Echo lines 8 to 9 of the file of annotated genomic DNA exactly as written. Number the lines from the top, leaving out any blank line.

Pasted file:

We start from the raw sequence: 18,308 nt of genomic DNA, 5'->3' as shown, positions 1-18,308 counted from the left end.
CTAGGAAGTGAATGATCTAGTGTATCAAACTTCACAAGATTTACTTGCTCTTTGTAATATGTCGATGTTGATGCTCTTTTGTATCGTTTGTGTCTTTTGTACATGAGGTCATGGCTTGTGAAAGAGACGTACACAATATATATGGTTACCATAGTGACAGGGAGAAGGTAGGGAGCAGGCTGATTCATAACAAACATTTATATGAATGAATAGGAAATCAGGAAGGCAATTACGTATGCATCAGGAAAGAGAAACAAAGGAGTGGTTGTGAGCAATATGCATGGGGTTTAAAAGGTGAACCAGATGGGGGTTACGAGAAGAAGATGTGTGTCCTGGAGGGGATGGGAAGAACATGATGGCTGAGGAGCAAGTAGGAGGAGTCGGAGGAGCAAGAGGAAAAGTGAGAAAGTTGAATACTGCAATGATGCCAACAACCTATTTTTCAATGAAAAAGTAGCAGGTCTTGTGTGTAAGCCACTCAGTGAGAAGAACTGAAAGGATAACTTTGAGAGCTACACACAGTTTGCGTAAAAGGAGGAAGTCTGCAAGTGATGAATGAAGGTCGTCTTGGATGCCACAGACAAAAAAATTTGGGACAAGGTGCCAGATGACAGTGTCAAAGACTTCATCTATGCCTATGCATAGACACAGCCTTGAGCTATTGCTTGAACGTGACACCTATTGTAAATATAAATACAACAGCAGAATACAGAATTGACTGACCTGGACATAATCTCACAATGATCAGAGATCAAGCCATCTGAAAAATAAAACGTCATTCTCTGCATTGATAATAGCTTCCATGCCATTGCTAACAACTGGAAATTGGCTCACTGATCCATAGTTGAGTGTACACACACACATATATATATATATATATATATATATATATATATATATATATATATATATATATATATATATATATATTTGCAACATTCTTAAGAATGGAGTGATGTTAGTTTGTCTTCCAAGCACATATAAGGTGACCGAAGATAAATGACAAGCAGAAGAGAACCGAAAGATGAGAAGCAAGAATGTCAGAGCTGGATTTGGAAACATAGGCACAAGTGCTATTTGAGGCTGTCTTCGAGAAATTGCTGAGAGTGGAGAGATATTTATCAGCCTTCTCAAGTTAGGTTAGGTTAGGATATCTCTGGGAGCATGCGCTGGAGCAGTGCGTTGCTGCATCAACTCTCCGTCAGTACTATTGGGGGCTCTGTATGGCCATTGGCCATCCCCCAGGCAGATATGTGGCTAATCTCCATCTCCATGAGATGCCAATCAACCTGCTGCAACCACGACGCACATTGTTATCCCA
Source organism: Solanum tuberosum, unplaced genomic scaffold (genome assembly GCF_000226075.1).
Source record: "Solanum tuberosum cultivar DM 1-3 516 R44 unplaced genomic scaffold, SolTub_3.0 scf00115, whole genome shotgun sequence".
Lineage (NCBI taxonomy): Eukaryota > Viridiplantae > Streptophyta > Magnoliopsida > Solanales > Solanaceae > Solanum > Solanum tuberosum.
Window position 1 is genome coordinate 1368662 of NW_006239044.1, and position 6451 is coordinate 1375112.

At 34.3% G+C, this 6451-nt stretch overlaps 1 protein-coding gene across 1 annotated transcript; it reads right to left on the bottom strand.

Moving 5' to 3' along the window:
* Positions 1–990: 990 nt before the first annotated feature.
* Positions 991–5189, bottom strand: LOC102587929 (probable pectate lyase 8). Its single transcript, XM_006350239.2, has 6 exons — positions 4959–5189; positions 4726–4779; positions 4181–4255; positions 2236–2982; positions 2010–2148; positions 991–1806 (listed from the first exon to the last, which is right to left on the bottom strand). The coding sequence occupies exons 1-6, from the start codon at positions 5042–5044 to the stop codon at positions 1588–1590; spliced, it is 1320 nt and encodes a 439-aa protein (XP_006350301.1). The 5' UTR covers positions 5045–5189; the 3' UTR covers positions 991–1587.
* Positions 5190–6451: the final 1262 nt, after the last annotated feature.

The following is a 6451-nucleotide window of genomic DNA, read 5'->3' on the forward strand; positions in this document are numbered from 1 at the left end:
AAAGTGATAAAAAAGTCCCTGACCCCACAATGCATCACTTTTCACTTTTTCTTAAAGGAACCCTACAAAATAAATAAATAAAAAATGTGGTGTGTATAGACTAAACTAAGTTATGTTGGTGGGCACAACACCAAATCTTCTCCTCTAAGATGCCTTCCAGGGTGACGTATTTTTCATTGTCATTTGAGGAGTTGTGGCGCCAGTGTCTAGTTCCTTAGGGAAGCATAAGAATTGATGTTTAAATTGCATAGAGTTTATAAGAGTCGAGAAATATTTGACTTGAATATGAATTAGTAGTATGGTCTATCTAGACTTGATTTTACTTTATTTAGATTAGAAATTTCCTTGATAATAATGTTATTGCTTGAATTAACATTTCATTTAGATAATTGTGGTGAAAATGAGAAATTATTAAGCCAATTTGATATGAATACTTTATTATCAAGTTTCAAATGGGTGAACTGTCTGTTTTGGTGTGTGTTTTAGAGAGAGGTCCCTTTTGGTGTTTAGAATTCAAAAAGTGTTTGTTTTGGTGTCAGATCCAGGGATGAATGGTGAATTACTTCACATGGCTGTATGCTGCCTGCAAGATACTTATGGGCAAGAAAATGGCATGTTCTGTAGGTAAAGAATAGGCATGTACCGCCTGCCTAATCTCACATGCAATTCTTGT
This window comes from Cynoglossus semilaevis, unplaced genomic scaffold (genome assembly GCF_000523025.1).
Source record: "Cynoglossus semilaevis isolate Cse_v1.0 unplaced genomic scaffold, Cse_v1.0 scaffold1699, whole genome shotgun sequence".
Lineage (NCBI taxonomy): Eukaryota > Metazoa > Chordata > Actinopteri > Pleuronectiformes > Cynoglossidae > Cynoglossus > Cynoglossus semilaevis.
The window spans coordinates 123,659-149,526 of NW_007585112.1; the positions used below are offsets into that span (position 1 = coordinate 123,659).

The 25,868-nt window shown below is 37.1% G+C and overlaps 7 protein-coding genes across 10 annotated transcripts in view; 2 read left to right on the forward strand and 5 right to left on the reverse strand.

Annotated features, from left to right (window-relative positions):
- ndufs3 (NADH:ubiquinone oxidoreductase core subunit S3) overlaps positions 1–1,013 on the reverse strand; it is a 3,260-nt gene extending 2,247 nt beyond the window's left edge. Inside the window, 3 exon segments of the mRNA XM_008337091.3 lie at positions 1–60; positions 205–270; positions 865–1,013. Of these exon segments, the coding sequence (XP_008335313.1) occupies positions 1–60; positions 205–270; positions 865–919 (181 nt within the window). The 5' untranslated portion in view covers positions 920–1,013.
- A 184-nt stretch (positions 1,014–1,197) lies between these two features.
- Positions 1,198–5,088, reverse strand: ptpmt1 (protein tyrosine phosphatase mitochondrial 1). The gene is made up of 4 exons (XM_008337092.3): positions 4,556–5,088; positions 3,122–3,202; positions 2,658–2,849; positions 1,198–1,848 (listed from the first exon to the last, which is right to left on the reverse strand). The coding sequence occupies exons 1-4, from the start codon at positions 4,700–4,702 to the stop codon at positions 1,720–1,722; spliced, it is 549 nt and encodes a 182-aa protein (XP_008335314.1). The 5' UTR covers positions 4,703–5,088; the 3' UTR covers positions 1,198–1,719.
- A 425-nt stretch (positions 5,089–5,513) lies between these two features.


Moving 5' to 3' along the window:
* Positions 1–990: 990 nt before the first annotated feature.